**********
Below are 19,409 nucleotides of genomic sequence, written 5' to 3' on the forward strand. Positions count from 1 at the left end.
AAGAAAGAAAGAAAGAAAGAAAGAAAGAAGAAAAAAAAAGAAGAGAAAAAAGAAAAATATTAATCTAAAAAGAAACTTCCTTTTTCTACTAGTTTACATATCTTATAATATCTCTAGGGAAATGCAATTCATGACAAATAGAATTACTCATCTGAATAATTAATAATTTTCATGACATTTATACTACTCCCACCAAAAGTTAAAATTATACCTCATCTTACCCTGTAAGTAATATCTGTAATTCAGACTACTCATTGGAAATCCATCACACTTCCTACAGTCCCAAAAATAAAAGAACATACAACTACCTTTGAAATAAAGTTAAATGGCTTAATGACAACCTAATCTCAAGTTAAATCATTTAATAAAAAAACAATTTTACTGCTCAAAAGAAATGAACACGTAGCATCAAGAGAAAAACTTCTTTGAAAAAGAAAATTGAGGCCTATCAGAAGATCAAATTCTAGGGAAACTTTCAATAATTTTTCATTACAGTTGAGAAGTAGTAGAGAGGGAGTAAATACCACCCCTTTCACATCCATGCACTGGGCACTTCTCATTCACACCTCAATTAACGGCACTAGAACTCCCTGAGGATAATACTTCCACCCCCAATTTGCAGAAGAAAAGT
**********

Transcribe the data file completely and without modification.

Below are 19,409 nucleotides of genomic sequence, written 5' to 3' on the forward strand. Positions count from 1 at the left end.
AAGAAAGAAAGAAAGAAAGAAAGAAAGAAGAAAAAAAAAGAAGAGAAAAAAGAAAAATATTAATCTAAAAAGAAACTTCCTTTTTCTACTAGTTTACATATCTTATAATATCTCTAGGGAAATGCAATTCATGACAAATAGAATTACTCATCTGAATAATTAATAATTTTCATGACATTTATACTACTCCCACCAAAAGTTAAAATTATACCTCATCTTACCCTGTAAGTAATATCTGTAATTCAGACTACTCATTGGAAATCCATCACACTTCCTACAGTCCCAAAAATAAAAGAACATACAACTACCTTTGAAATAAAGTTAAATGGCTTAATGACAACCTAATCTCAAGTTAAATCATTTAATAAAAAAACAATTTTACTGCTCAAAAGAAATGAACACGTAGCATCAAGAGAAAAACTTCTTTGAAAAAGAAAATTGAGGCCTATCAGAAGATCAAATTCTAGGGAAACTTTCAATAATTTTTCATTACAGTTGAGAAGTAGTAGAGAGGGAGTAAATACCACCCCTTTCACATCCATGCACTGGGCACTTCTCATTCACACCTCAATTAACGGCACTAGAACTCCCTGAGGATAATACTTCCACCCCCAATTTGCAGAAGAAAAGT